Union issue holds up millions from tribes
By Carole Goldberg, May 23, 2007
A half-billion dollars in new state revenues should be an easy sell. But a tricky union issue may stall an agreement between Gov. Arnold Schwarzenegger and five California Indian nations.
The agreement allows expansion of the tribes’ gaming facilities in exchange for projected payments of a half-billion dollars annually to the state. The tribal casinos have the customers, and the state could definitely use the revenue.
All that stands in the way of this agreement is approval by the Legislature. And all that stands in the way of legislative approval is a demand by the Hotel Employees and Restaurant Employees Union (United HERE!) that the compacts include provision for a certain form of union organizing.
As a general rule, unions are much more successful organizing by this “card-check” process than through secret ballots. Some unions claim that secret ballots leave room for employer coercion, and some employers claim that card-check organizing facilitates coercion by the unions. The five tribes’ existing compacts, in force since 1999, provide for union elections through secret ballots.
Five other amended compacts that the governor signed in 2004 did require the other tribes to accept a union organized by the card-check method. United HERE! wants the newest compacts to follow the 2004 compact model rather than the 1999 model. The five tribes now seeking ratification of their compacts protest that the union has not tried hard enough to organize using a secret ballot, and that the choice of organizing method should be the tribes’ to make, so long as federal legal requirements are met.
Even labor sympathizers — and I count myself among them — should favor approval of the newest compact amendments, despite the absence of the card-check provisions. Under the federal Indian Gaming Regulatory Act, California is required to negotiate with the tribes in good faith. That obligation is imposed on the state because the tribes are federally recognized governments, and the casinos they operate are government enterprises supporting government functions such as schools, language revitalization efforts and health care. Tribal casinos are not private businesses.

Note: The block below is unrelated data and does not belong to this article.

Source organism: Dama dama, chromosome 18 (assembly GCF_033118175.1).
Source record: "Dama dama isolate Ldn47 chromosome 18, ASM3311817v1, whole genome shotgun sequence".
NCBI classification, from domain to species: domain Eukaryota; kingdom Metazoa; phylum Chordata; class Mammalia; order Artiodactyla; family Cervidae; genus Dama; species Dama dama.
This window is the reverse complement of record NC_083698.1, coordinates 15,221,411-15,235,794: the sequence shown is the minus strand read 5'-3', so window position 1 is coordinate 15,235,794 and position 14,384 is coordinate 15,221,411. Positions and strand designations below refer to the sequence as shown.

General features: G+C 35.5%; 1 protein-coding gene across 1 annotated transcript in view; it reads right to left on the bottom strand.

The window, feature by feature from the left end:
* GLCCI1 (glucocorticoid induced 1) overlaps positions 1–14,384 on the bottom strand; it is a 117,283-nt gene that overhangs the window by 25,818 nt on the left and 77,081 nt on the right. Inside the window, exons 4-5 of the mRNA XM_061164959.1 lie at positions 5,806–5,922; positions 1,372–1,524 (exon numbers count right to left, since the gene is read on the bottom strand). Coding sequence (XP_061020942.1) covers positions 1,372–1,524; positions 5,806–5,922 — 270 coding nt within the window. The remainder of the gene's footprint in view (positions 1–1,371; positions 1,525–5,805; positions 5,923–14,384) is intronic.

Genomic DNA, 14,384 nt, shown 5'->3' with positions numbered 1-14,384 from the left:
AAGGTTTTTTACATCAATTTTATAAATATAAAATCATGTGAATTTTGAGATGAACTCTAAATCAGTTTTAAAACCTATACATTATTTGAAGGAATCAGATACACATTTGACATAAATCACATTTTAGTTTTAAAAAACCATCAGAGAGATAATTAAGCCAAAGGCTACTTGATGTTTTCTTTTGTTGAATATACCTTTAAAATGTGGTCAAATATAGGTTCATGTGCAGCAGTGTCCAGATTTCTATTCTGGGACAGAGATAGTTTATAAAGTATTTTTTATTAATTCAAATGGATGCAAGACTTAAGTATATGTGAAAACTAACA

The fact that some tribes in 2004 accepted the card-check requirement does not make it proper for California to insist on similar requirements for other tribes. Each Indian nation is a separate government, and it is not surprising that tribes would have varying views about the importance of their sovereignty in relation to labor organizing and other activities. In addition, three of the five tribes that agreed to the card-check requirement in 2004 were already represented by unions, making the additional demand moot as to them.
Moreover, unions have greater federal protection for their organizing efforts at tribal casinos today than they did in 1999 or 2004. A recent decision by a federal appeals court determined, for the first time, that the National Labor Relations Act applies to workers at tribal casinos. Although the NLRA does not currently guarantee unions the right to organize workers via the card-check method, it does protect against employer interference with the organizing process. Unions have been trying to persuade the new Congress to amend the NLRA to insist that unions be allowed to organize by card checks as well as secret ballots. Such a measure has passed in the House and is pending in the Senate.
Given that the U.S. Constitution gives Congress, not the states, the power to regulate commerce with the Indian tribes, it is preferable to let Congress, not a state compact, determine whether the card-check system should be imposed on tribes.
If California defers to federal standards for union organization at tribal casinos, workers will still have plenty of rights, and tribal sovereignty will have its proper respect.